Early morning on Hidden Lake

Day three canoeing the Cameron River

Our third day out took us from Hidden Lake, along the full length of Prelude Lake (about 19 kilometres) to a fantastic campsite on River Lake. Prelude Lake is big and when the winds blow up, you could get easily get wind-bound for a day.

We had to pull over very quickly and find a place to put up our tent, as we encountered a huge thunderstorm, one we heard later had knocked out the power in Yellowknife.

From Prelude Lake you follow a slow flowing, peaceful river into River Lake. At the southwest end of River Lake there are numerous campsites on rocky points.

An easy portage into Prelude Lake
An easy portage into Prelude Lake
A rest stop on Prelude Lake
A rest stop on Prelude Lake
Crystal clear waters of River Lake
Crystal clear waters of River Lake
Our smoky sunset on River Lake
Our smoky sunset on River Lake
Lighting about 30 minutes later with visibility markedly decreasing
Lighting about 30 minutes later with visibility markedly decreasing
The next morning the smoke is gone to be replaced by fierce winds
The next morning the smoke is gone to be replaced by fierce winds

A tough paddle on Prosperous Lake 

After a smoky night, one where we went to bed with our face covered with a towel, we woke to big winds. We knew it was going to be a tough day ahead as we had the sometimes treacherous, Prosperous Lake to paddle.

To get there we did two short portages around two waterfalls, followed by a paddle around an un-named lake.

Our first set of waterfalls on route to Prosperous Lake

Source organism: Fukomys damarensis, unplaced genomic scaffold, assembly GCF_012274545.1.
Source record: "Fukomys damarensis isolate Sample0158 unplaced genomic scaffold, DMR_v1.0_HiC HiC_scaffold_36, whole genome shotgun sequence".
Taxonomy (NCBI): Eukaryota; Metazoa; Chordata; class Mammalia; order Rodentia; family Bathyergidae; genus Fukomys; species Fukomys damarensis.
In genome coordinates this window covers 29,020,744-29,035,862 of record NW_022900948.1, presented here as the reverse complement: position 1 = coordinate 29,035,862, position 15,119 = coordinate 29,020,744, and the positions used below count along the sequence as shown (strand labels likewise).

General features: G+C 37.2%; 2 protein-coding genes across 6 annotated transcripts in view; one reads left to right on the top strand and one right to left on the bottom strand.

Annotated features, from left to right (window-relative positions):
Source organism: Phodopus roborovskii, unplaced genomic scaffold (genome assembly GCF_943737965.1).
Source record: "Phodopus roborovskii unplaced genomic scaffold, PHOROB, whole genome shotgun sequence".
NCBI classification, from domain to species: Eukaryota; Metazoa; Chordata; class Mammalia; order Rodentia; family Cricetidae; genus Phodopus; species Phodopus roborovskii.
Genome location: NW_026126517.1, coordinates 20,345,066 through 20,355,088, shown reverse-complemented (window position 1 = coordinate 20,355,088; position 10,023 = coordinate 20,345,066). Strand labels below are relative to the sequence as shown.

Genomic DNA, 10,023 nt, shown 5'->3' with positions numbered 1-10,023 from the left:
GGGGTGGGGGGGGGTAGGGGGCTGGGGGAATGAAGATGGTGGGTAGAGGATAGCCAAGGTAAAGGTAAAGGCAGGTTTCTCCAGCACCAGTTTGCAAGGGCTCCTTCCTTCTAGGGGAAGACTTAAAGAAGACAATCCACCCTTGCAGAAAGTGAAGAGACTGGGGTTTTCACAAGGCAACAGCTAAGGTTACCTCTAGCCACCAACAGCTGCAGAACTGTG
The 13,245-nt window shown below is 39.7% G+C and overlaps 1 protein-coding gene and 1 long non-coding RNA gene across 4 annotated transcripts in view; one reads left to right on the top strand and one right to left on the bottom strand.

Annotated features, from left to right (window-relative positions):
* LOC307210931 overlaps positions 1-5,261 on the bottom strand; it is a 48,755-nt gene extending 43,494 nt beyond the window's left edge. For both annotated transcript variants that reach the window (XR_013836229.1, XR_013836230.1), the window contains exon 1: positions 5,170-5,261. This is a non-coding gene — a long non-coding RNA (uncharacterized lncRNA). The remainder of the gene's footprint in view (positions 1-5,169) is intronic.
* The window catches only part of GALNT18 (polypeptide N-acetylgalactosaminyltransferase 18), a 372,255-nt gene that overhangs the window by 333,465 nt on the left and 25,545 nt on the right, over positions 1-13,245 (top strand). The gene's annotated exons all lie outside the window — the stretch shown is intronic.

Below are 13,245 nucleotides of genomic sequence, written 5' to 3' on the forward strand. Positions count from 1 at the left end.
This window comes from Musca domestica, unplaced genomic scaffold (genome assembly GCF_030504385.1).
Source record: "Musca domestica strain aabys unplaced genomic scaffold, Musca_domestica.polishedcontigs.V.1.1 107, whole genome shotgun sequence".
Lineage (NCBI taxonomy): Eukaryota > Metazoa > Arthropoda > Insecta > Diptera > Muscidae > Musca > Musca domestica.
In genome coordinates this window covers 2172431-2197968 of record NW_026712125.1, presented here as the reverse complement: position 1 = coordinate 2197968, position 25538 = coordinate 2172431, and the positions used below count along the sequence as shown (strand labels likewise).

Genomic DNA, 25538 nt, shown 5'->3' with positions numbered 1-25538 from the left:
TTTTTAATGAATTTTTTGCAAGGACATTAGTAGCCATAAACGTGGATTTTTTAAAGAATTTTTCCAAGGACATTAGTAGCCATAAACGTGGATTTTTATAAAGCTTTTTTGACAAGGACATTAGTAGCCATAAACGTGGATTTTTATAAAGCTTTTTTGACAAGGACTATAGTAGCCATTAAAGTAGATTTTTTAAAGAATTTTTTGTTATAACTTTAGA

Our first set of waterfalls on route to Prosperous Lake
The second set of waterfalls end in rocks
The second set of waterfalls end in rocks
Looking back at an easy rapid we paddled while canoeing the Cameron River
Looking back at an easy rapid we paddled
Arriving at Prosperous Lake
Arriving at Prosperous Lake

On our arrival at Prosperous Lake all we could see were whitecaps in the distance. Common sense took over and once again we put up the tent in the middle of the day – and had a three hour nap waiting for the wind to abate. It did eventually so we hurried out to take advantage of the relative calm.

Prosperous Lake has a huge reach so once we turned the corner out of the calm, we were back into whitecaps. Still, this time we continued with John doing his damnedest to steer a course.

We took a breather on this protected bay in Prosperous Lake
We took a breather on this protected bay in Prosperous Lake
A quiet bay on Prosperous Lake
A quiet bay on Prosperous Lake

Tartan Rapids

Another hour of hard canoeing put us at the Tartan Rapids – with signs of civilization once again. They were easy to portage and I was in no mood for trying to get the perfect line to get through them in a canoe.

The entrance to the Tartan Rapids
The entrance to the Tartan Rapids
The Tartan Rapids look like nothing from this angle
The Tartan Rapids look like nothing from this angle

After the Tartan Rapids portage we were on the Yellowknife River. The paddling was easy but it was at least an hour until we found a campsite. The one we stayed at was okay though it lacked the scenic quality of the others.

Easy paddling on this part of the Cameron River
Easy paddling on this part of the Cameron River
More of these beautiful grasses
More of these beautiful grasses
View from our last campsite
View from our last campsite

Canoeing into Yellowknife, NWT

Our final day of paddling was easy from our campsite on the Yellowknife River until we got through Yellowknife Bay. Then we had a repeat performance with the wind. I counted strokes to keep my mind from thinking about flipping the canoe with a full load.